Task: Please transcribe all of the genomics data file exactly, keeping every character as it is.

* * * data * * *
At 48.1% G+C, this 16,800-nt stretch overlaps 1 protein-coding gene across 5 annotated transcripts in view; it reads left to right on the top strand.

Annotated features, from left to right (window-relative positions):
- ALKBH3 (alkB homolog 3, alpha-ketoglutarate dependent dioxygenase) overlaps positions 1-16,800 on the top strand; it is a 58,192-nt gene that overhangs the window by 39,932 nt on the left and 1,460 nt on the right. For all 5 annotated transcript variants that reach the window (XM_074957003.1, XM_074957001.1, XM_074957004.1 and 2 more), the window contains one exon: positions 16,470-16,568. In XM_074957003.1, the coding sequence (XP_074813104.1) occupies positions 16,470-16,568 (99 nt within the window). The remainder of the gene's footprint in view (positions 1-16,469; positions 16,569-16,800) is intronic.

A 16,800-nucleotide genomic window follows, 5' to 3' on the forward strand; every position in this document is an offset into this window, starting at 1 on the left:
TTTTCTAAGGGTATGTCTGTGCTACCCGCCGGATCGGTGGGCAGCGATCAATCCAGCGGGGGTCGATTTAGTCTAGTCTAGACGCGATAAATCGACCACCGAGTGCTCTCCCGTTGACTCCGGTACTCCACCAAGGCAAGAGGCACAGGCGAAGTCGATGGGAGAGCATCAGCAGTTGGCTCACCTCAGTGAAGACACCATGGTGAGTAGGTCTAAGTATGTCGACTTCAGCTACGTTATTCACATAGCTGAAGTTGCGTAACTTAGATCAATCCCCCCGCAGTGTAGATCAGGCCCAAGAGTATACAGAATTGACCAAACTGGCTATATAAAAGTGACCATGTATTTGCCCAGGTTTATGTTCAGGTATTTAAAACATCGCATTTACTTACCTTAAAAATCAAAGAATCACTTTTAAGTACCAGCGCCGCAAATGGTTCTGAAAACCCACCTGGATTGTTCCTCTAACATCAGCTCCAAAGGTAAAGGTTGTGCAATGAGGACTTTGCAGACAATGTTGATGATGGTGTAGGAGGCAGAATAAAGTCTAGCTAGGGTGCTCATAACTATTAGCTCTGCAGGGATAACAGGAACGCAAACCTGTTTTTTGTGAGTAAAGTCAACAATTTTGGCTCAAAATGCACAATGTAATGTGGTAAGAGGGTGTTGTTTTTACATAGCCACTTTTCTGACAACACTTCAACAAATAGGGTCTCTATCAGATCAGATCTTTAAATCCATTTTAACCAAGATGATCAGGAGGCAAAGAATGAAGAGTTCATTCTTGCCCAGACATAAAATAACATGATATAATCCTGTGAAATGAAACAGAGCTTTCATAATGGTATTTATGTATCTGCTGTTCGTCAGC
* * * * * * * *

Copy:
At 48.1% G+C, this 16,800-nt stretch overlaps 1 protein-coding gene across 5 annotated transcripts in view; it reads left to right on the top strand.

Annotated features, from left to right (window-relative positions):
- ALKBH3 (alkB homolog 3, alpha-ketoglutarate dependent dioxygenase) overlaps positions 1-16,800 on the top strand; it is a 58,192-nt gene that overhangs the window by 39,932 nt on the left and 1,460 nt on the right. For all 5 annotated transcript variants that reach the window (XM_074957003.1, XM_074957001.1, XM_074957004.1 and 2 more), the window contains one exon: positions 16,470-16,568. In XM_074957003.1, the coding sequence (XP_074813104.1) occupies positions 16,470-16,568 (99 nt within the window). The remainder of the gene's footprint in view (positions 1-16,469; positions 16,569-16,800) is intronic.

A 16,800-nucleotide genomic window follows, 5' to 3' on the forward strand; every position in this document is an offset into this window, starting at 1 on the left:
TTTTCTAAGGGTATGTCTGTGCTACCCGCCGGATCGGTGGGCAGCGATCAATCCAGCGGGGGTCGATTTAGTCTAGTCTAGACGCGATAAATCGACCACCGAGTGCTCTCCCGTTGACTCCGGTACTCCACCAAGGCAAGAGGCACAGGCGAAGTCGATGGGAGAGCATCAGCAGTTGGCTCACCTCAGTGAAGACACCATGGTGAGTAGGTCTAAGTATGTCGACTTCAGCTACGTTATTCACATAGCTGAAGTTGCGTAACTTAGATCAATCCCCCCGCAGTGTAGATCAGGCCCAAGAGTATACAGAATTGACCAAACTGGCTATATAAAAGTGACCATGTATTTGCCCAGGTTTATGTTCAGGTATTTAAAACATCGCATTTACTTACCTTAAAAATCAAAGAATCACTTTTAAGTACCAGCGCCGCAAATGGTTCTGAAAACCCACCTGGATTGTTCCTCTAACATCAGCTCCAAAGGTAAAGGTTGTGCAATGAGGACTTTGCAGACAATGTTGATGATGGTGTAGGAGGCAGAATAAAGTCTAGCTAGGGTGCTCATAACTATTAGCTCTGCAGGGATAACAGGAACGCAAACCTGTTTTTTGTGAGTAAAGTCAACAATTTTGGCTCAAAATGCACAATGTAATGTGGTAAGAGGGTGTTGTTTTTACATAGCCACTTTTCTGACAACACTTCAACAAATAGGGTCTCTATCAGATCAGATCTTTAAATCCATTTTAACCAAGATGATCAGGAGGCAAAGAATGAAGAGTTCATTCTTGCCCAGACATAAAATAACATGATATAATCCTGTGAAATGAAACAGAGCTTTCATAATGGTATTTATGTATCTGCTGTTCGTCAGC